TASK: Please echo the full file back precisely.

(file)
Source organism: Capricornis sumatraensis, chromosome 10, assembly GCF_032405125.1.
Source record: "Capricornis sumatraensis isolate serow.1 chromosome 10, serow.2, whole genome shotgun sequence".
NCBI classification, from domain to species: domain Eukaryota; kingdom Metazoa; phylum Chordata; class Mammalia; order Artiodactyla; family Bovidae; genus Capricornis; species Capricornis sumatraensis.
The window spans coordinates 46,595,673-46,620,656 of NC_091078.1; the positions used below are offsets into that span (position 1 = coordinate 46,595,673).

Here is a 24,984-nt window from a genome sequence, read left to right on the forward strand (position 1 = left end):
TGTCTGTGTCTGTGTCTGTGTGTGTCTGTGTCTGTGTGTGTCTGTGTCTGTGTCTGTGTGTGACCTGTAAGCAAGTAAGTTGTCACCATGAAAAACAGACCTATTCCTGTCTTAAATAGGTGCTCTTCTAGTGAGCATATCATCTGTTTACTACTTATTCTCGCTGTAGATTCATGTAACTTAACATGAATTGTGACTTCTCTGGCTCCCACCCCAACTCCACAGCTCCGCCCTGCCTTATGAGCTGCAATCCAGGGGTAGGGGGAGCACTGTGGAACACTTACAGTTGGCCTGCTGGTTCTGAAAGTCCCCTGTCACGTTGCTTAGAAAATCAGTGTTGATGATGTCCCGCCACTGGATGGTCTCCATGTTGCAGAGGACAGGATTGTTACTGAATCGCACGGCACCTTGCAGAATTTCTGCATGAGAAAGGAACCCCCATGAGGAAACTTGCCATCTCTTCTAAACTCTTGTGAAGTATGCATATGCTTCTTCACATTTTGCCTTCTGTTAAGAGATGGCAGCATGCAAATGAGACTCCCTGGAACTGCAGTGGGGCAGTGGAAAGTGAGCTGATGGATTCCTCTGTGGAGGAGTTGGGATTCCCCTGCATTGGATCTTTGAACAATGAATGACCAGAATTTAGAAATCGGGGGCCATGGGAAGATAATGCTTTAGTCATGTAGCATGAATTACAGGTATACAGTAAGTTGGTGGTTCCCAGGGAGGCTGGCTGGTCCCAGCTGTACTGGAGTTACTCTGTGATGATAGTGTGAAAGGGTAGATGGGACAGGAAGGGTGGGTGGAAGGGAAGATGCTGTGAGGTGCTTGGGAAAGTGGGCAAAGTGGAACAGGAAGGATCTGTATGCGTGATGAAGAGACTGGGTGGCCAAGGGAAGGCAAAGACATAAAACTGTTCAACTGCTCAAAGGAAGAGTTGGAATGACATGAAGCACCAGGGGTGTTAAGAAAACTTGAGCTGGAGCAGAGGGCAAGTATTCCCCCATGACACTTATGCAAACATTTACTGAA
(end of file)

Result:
Source organism: Capricornis sumatraensis, chromosome 10, assembly GCF_032405125.1.
Source record: "Capricornis sumatraensis isolate serow.1 chromosome 10, serow.2, whole genome shotgun sequence".
NCBI classification, from domain to species: domain Eukaryota; kingdom Metazoa; phylum Chordata; class Mammalia; order Artiodactyla; family Bovidae; genus Capricornis; species Capricornis sumatraensis.
The window spans coordinates 46,595,673-46,620,656 of NC_091078.1; the positions used below are offsets into that span (position 1 = coordinate 46,595,673).

Here is a 24,984-nt window from a genome sequence, read left to right on the forward strand (position 1 = left end):
TGTCTGTGTCTGTGTCTGTGTGTGTCTGTGTCTGTGTGTGTCTGTGTCTGTGTCTGTGTGTGACCTGTAAGCAAGTAAGTTGTCACCATGAAAAACAGACCTATTCCTGTCTTAAATAGGTGCTCTTCTAGTGAGCATATCATCTGTTTACTACTTATTCTCGCTGTAGATTCATGTAACTTAACATGAATTGTGACTTCTCTGGCTCCCACCCCAACTCCACAGCTCCGCCCTGCCTTATGAGCTGCAATCCAGGGGTAGGGGGAGCACTGTGGAACACTTACAGTTGGCCTGCTGGTTCTGAAAGTCCCCTGTCACGTTGCTTAGAAAATCAGTGTTGATGATGTCCCGCCACTGGATGGTCTCCATGTTGCAGAGGACAGGATTGTTACTGAATCGCACGGCACCTTGCAGAATTTCTGCATGAGAAAGGAACCCCCATGAGGAAACTTGCCATCTCTTCTAAACTCTTGTGAAGTATGCATATGCTTCTTCACATTTTGCCTTCTGTTAAGAGATGGCAGCATGCAAATGAGACTCCCTGGAACTGCAGTGGGGCAGTGGAAAGTGAGCTGATGGATTCCTCTGTGGAGGAGTTGGGATTCCCCTGCATTGGATCTTTGAACAATGAATGACCAGAATTTAGAAATCGGGGGCCATGGGAAGATAATGCTTTAGTCATGTAGCATGAATTACAGGTATACAGTAAGTTGGTGGTTCCCAGGGAGGCTGGCTGGTCCCAGCTGTACTGGAGTTACTCTGTGATGATAGTGTGAAAGGGTAGATGGGACAGGAAGGGTGGGTGGAAGGGAAGATGCTGTGAGGTGCTTGGGAAAGTGGGCAAAGTGGAACAGGAAGGATCTGTATGCGTGATGAAGAGACTGGGTGGCCAAGGGAAGGCAAAGACATAAAACTGTTCAACTGCTCAAAGGAAGAGTTGGAATGACATGAAGCACCAGGGGTGTTAAGAAAACTTGAGCTGGAGCAGAGGGCAAGTATTCCCCCATGACACTTATGCAAACATTTACTGAA